Call for business finance tax reform

30 Apr 15

‘Perverse incentives’ in the tax system prompt private firms to prioritise debt over equity, ramping up the risk of economic instability in the UK, a report has claimed today.

The analysis by the CentreForum think-tank concluded that current taxation arrangements mean it is in a business’s interests to finance their operations through debt rather than through equity.

This is because investments in equities such as shares are taxed four times – through stamp duty, corporation tax, income tax and capital gains tax – but interest payments on debt are treated as a business expense and are tax deductible.

This ‘debt bias’ has encouraged an increase in corporate indebtedness in the UK, which in turn can lead to credit crunches and recession, CentreForum said.

It also stifles innovative small- and medium-sized firms in the early stages of development, when they often want to issue share capital.

Such companies need investors who are willing to share the risks and rewards of providing capital, making equity more suitable than debt, the Unbiased capital: making tax work for business report stated.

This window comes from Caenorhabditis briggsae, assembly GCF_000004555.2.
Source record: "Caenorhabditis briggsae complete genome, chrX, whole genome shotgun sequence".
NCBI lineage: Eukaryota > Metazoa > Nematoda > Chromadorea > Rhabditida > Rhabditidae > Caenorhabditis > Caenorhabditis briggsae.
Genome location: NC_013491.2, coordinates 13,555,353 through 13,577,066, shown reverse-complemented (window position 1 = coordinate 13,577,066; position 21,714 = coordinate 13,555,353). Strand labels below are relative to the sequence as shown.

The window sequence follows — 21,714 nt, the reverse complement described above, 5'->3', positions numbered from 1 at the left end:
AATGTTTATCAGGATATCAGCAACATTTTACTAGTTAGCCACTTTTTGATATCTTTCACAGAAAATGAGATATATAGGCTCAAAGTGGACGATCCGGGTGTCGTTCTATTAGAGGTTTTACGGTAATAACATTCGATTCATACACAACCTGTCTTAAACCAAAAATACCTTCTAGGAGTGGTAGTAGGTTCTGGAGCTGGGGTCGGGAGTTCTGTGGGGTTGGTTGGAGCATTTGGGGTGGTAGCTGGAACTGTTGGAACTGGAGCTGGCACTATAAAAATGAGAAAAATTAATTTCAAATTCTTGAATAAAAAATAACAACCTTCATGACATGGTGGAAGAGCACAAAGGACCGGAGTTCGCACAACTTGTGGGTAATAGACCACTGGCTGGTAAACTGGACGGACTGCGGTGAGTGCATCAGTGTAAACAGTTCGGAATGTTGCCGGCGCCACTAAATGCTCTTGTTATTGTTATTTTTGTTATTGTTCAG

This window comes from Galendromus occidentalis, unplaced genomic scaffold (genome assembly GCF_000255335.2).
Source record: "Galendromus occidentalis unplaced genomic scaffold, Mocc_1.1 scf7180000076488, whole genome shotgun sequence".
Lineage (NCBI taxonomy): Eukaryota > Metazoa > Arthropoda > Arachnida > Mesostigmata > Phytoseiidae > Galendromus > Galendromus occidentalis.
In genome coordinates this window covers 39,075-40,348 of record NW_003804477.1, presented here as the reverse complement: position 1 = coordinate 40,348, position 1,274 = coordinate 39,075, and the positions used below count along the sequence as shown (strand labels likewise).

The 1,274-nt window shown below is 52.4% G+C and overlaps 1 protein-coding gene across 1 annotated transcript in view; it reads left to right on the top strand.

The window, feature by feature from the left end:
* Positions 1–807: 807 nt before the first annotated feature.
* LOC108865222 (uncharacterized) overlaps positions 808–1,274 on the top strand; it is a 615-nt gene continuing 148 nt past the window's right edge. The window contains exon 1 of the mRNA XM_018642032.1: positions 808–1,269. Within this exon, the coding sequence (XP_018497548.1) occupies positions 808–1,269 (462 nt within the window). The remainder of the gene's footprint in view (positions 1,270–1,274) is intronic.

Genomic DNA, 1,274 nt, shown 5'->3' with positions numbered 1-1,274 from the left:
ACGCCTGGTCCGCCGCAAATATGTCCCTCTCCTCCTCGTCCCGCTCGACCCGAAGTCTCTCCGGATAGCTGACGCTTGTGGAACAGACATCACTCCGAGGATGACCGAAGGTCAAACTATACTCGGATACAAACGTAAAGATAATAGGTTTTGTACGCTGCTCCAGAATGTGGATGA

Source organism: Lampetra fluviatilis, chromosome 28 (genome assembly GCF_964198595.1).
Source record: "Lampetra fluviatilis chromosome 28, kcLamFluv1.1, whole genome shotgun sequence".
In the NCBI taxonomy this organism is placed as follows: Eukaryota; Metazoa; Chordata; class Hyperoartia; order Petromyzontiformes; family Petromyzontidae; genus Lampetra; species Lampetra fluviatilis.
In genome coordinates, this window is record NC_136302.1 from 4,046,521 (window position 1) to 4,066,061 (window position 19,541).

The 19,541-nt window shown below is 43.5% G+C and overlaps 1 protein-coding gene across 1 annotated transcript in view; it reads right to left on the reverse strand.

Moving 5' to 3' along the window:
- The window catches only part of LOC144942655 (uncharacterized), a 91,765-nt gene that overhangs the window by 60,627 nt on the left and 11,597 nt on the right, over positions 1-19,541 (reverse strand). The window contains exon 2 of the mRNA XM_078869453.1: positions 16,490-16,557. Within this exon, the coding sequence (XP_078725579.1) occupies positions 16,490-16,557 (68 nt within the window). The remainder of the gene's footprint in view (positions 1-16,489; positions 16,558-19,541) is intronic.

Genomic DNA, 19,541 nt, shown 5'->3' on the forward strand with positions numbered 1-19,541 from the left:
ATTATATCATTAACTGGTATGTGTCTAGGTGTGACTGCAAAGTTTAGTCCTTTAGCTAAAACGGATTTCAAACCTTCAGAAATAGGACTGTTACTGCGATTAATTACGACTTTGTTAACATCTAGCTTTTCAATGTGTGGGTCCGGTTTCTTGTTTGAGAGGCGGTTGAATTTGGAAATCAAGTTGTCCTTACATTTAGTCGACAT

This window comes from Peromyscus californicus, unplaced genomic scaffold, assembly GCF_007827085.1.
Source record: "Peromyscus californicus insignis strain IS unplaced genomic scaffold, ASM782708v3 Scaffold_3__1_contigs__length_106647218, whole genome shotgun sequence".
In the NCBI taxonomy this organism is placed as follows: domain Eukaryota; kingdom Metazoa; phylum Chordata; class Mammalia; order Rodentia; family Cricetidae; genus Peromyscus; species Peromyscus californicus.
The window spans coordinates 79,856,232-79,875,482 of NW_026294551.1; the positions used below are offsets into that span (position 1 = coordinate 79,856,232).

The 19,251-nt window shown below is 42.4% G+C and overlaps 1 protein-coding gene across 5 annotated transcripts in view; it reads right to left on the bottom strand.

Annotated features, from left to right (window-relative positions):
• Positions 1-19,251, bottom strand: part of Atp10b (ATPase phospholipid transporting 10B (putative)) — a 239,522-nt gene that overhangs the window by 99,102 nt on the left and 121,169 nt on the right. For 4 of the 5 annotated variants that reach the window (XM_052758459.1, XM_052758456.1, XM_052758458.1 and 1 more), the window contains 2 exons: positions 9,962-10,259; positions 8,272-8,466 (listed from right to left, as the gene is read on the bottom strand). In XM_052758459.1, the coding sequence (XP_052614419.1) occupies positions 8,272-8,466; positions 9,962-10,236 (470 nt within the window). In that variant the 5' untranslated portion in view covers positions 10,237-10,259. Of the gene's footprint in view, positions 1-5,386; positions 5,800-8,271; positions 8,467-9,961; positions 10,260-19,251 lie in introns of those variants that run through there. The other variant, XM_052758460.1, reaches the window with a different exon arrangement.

However, the tax bias pushes the cost of equity capital up, giving an advantage to old, established firms, CentreForum associate director Tom Papworth said.

‘How businesses finance their operations is crucial for enterprise. Our current tax system is strongly biased against equity and towards debt.

‘This fuels the over-indebtedness of our economy, exacerbating financial crises, and discourages the patient equity capital that market changing business start-ups need to succeed and grow.’

The report recommended the creation of a new Allowance for Corporate Equity, which would permit a certain rate of return on equity to be deducted against corporate profits. In addition, the current Stamp Duty Reserve Tax, which is paid on share purchases and increases the bias towards debt, should be abolished.

Welcoming the report, Adam Marshall, executive director of policy and external affairs at the British Chambers of Commerce, said businesses’ over-reliance on debt finance has been exacerbated by the tax treatment of equity financing for too long.

‘Providing that a clear framework is put in place, including a clear limit on the size of the equity investment, the introduction of an Allowance for Corporate Equity would be a welcome step toward providing our most promising businesses with the access to finance they need to reach their full potential,’ he said.

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